Scotland politics

Scottish government to 'fall short' of farm payout deadline

Fergus Ewing
Image caption Fergus Ewing told the rural economy committee that 90% of payments were projected to be made by Friday

The Scottish government is set to "fall short" of Friday's deadline for farm subsidy payments, MSPs have been told.

It emerged last week that Scottish ministers want this week's deadline extended for Common Agricultural Policy payments extended to October.

Rural Economy Secretary Fergus Ewing told MSPs that 90% of payments were expected to be completed on time.

He said other payments would follow "fairly shortly thereafter", with talks over potential EU penalties ongoing.

Nicola Sturgeon has apologised for the delays. Speaking to farming leaders last week, the first minister said there was "no complacency" on the part of her government and insisted there was a "100% focus" on getting payments made.

Fergus Ewing told the rural economy committee that 82% of pillar one payments had been made so far, and that it was projected that about 90% should be complete by Friday's deadline.

A formal approach has been made to the European Commission about extending the deadline - something which also happened extended to October last year after problems with the Scottish government's new £178m IT system.

There have been warnings that the government could face fines of up to £60m over the issue, with Audit Scotland saying the troubled IT system still presents "significant risks and costs for the Scottish government".

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Faming leaders have called for progress on delivering the "vital" subsidies, not more apologies.

European Commission sources said last week that the latest request for an extension was still being considered, with the Scottish government urged to speed up payments ahead of the current deadline of 30 June.

'Primary concern'

At the committee, Mr Ewing said the government expected to "fall short" of the target of getting 95.24% of payments through by 30 June. At present, 82% of payments have been completed, with Mr Ewing insisting "good progress" was being made on others.

He said: "Our central forecast is that we will make around 90% of payments - in other words we will fall short by a few percentage points.

"We are making a large number of payments each day to achieve that. I expect that the remaining payments will be made fairly shortly after the 30th of June - in other words they will not be made within the deadline, but fairly shortly thereafter."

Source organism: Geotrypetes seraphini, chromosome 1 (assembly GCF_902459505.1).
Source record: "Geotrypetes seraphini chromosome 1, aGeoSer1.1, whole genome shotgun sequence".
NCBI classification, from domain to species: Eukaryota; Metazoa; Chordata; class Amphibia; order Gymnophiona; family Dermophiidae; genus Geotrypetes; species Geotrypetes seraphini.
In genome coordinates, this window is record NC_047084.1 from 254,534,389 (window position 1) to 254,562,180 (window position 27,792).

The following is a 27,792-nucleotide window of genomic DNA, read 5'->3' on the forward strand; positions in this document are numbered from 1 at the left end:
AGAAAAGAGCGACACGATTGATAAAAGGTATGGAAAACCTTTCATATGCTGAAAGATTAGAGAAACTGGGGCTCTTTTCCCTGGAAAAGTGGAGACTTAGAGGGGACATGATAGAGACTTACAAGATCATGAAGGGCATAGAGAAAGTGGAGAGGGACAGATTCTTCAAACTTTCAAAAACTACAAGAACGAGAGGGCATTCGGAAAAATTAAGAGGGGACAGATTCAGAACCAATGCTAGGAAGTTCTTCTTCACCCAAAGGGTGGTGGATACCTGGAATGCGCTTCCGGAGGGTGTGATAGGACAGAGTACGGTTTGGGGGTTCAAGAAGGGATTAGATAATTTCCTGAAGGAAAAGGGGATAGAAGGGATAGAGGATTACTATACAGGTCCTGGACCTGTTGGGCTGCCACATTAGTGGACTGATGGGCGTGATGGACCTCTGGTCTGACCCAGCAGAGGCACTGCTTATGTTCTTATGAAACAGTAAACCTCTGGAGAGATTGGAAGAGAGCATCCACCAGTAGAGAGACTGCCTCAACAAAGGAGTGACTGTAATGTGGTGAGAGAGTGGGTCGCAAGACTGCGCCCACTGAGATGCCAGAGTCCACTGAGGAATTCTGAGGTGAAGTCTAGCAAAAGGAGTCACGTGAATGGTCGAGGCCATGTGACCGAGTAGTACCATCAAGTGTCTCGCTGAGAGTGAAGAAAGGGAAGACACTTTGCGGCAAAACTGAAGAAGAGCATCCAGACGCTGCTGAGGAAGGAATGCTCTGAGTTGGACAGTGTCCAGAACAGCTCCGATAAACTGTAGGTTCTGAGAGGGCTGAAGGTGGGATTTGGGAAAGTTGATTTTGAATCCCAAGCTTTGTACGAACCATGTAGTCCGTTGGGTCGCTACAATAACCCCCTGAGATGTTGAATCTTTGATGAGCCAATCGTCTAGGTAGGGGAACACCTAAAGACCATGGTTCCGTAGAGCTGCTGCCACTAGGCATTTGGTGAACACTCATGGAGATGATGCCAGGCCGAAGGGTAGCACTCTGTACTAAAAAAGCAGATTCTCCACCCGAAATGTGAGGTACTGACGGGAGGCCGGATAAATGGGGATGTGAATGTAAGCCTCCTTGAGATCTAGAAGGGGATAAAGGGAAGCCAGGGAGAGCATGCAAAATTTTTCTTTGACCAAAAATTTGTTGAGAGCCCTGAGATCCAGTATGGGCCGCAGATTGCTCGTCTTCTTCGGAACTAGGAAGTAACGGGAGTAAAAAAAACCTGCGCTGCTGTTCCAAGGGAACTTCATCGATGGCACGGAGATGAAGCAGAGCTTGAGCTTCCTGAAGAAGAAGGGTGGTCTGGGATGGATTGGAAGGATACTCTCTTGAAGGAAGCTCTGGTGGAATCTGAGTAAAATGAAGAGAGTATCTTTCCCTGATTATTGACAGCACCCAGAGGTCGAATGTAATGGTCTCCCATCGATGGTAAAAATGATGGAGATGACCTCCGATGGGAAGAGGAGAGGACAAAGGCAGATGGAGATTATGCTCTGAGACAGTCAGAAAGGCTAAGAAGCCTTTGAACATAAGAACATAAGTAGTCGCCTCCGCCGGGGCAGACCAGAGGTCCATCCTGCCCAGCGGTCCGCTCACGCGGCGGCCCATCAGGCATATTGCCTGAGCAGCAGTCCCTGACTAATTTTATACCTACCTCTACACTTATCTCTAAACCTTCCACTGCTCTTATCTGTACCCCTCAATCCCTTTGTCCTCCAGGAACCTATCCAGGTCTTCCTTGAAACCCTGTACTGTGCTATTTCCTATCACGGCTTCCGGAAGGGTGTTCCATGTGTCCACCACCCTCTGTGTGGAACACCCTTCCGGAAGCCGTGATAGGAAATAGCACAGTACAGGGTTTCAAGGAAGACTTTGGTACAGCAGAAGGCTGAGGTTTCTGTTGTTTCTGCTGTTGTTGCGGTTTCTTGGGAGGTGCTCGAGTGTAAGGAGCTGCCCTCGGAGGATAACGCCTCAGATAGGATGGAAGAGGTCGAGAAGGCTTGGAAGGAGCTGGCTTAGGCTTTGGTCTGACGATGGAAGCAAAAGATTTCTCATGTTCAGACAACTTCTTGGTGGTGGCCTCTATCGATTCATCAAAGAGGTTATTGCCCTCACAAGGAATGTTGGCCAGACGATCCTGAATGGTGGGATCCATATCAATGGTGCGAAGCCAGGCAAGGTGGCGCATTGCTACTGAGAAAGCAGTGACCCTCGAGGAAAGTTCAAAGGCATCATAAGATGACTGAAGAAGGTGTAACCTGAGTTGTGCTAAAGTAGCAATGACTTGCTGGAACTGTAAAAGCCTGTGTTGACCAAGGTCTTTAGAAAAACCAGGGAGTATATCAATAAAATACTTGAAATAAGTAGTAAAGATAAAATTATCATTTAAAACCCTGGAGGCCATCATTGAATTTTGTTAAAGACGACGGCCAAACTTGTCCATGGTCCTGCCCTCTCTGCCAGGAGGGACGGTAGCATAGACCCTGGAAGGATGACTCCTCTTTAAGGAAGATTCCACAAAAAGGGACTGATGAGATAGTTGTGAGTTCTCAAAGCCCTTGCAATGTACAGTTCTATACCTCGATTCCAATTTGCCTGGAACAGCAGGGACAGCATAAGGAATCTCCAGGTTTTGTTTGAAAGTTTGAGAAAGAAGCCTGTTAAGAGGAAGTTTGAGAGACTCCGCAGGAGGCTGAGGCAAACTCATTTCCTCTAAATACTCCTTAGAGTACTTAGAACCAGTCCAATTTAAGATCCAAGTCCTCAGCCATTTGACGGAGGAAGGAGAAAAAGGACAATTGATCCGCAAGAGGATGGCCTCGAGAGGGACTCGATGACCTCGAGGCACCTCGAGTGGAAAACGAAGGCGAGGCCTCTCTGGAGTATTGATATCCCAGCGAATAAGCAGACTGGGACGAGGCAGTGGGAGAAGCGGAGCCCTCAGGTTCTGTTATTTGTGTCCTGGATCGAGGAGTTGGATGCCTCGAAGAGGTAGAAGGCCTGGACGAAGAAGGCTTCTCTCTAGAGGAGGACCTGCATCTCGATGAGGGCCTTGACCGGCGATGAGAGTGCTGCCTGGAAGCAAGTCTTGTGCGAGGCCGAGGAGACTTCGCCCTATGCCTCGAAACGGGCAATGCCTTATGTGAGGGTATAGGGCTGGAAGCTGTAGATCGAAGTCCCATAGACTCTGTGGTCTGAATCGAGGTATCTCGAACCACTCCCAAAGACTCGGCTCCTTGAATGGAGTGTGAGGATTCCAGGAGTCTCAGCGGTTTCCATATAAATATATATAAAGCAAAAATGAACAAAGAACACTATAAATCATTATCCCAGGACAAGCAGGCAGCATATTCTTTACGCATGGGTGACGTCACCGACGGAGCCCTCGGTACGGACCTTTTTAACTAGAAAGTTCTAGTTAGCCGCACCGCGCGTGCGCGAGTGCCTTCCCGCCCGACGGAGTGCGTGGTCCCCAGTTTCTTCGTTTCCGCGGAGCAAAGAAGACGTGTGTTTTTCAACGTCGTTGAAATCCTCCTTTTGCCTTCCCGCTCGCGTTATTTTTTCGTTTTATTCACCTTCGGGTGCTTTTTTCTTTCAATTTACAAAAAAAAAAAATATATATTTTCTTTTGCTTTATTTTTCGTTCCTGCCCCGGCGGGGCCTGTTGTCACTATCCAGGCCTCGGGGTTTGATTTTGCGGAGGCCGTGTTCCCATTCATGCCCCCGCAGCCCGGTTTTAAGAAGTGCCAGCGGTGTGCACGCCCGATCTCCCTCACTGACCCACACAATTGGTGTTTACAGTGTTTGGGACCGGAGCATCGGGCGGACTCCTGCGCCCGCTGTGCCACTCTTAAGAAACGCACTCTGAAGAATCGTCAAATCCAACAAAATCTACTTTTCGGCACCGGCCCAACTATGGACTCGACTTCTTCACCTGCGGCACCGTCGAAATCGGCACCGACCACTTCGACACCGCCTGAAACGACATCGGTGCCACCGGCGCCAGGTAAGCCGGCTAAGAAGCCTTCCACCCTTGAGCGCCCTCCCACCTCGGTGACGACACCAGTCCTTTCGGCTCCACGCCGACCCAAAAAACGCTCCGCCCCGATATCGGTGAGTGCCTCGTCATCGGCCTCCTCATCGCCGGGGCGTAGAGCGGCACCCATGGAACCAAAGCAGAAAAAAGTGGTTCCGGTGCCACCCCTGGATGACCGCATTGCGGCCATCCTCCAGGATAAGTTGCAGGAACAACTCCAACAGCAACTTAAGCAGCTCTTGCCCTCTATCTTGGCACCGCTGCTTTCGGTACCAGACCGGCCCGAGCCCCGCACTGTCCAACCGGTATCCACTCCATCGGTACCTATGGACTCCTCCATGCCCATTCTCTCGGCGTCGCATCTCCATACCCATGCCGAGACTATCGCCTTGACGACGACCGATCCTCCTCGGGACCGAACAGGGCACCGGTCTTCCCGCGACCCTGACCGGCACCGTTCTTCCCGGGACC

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Mr Ewing added that "virtually all eligible payments will be made by the end of August".

He said it was "impossible" to know what penalties the government might face, but said it was likely to be far less than the £60m figure suggested by the auditor general.

He said the government's "primary concern" was getting payments out to farmers, with a decision to be taken shortly if a loan scheme would be needed to bridge gaps in payments would be needed in the coming year.

Scott Walker, chief executive of the National Farmer's Union Scotland, said: "We stand by our position that farmers and crofters should have been amongst the first to have been informed that an application to extend the payment window had been made.

"While 90% of support will have been delivered by 30 June, that is of little comfort to those still waiting on some or all of their payments. And the reality is that some are still waiting on payments being completed from 18 months ago and not just the current scheme year.

"Complete trust and confidence in the IT system will only be achieved when the Scottish government outlines a clear monthly timetable for payment delivery and that timetable is met without exception."


What are the CAP payments?

Reforms to the CAP system saw the Single Farm Payment Scheme replaced by the new Basic Payment Scheme (BPS) in 2015.

The BPS is the main EU subsidy available to farmers in Scotland, with the money being allocated by the Scottish government.

The payments are designed to act as a safety net for farmers and crofters by supplementing their main business income.

A total of 19,674 different Scottish rural businesses received a total of about £650m in CAP payments last year.


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